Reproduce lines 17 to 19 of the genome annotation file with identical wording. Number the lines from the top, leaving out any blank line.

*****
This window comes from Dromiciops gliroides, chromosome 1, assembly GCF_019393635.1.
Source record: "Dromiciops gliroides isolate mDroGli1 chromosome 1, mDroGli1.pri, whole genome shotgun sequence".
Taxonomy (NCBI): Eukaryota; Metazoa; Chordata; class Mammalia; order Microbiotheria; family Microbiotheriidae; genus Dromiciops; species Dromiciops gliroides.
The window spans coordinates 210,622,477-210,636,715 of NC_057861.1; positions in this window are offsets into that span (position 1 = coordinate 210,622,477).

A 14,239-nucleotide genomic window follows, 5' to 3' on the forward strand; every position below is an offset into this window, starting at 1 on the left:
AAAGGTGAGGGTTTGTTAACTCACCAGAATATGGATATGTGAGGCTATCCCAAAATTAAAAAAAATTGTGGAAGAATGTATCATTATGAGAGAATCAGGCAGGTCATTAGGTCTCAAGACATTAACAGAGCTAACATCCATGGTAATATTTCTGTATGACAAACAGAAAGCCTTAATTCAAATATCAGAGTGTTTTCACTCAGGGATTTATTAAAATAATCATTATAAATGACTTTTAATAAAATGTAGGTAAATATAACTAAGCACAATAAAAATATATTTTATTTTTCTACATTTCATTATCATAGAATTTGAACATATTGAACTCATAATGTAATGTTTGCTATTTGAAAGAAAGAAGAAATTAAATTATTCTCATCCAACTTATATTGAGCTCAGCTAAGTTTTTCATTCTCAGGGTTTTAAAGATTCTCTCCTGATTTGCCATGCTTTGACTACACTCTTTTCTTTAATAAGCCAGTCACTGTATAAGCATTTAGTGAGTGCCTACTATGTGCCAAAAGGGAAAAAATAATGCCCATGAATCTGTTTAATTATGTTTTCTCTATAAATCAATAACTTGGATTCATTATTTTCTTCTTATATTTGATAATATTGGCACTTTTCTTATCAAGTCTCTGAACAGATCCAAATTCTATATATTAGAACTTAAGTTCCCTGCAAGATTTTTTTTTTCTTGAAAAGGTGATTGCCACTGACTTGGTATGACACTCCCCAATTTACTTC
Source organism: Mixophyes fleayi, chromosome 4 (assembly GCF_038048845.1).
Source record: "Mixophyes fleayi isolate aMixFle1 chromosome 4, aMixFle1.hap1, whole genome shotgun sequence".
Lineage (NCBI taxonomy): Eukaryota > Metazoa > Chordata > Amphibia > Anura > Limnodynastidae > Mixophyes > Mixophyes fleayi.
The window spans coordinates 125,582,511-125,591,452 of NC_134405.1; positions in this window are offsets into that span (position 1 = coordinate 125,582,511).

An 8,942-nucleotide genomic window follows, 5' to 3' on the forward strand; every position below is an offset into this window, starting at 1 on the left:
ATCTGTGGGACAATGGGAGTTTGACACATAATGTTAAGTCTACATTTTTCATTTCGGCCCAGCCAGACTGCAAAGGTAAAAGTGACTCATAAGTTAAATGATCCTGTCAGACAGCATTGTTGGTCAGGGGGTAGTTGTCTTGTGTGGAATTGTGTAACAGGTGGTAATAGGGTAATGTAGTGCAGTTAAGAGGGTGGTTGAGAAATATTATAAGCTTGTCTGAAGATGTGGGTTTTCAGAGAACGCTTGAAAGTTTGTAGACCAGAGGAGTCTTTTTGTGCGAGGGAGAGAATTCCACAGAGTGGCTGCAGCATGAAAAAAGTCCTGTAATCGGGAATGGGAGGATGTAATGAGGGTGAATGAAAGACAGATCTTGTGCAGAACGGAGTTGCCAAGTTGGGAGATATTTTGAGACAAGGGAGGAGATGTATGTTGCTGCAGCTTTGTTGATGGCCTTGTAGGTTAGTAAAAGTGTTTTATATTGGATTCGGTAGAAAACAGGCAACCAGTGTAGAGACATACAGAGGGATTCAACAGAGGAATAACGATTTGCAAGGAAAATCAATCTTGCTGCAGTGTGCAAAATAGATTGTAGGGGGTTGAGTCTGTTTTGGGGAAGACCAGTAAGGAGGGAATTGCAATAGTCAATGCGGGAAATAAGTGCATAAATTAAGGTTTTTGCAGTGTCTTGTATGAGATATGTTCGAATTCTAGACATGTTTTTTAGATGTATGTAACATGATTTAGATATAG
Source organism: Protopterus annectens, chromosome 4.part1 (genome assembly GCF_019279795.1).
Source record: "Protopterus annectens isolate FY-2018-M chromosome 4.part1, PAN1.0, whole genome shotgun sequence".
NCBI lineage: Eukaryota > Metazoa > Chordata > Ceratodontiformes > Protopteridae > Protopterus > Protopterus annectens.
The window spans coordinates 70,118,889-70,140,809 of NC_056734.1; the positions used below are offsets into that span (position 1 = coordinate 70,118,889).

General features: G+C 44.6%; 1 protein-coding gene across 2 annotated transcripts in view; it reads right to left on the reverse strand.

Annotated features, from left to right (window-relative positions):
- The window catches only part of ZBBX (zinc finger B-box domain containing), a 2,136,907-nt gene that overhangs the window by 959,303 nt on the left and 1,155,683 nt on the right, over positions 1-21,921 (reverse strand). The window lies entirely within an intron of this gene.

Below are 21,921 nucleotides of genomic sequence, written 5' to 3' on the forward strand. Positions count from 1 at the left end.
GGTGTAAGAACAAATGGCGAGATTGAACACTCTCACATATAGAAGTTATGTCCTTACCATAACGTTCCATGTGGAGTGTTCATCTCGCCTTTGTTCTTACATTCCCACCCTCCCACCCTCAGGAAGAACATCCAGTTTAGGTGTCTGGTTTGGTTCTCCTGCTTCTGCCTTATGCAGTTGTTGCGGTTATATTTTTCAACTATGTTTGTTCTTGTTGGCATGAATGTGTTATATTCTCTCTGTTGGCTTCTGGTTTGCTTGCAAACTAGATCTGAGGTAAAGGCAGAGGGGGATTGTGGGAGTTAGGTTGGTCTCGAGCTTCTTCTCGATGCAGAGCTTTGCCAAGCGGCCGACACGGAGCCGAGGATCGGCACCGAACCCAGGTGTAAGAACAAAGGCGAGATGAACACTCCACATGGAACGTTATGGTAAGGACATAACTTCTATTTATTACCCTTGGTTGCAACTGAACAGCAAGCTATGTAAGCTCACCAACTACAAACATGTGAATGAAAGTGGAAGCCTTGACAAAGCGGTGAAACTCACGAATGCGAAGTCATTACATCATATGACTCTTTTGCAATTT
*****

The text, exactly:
General features: G+C 44.6%; 1 protein-coding gene across 2 annotated transcripts in view; it reads right to left on the reverse strand.

Annotated features, from left to right (window-relative positions):
- The window catches only part of ZBBX (zinc finger B-box domain containing), a 2,136,907-nt gene that overhangs the window by 959,303 nt on the left and 1,155,683 nt on the right, over positions 1-21,921 (reverse strand). The window lies entirely within an intron of this gene.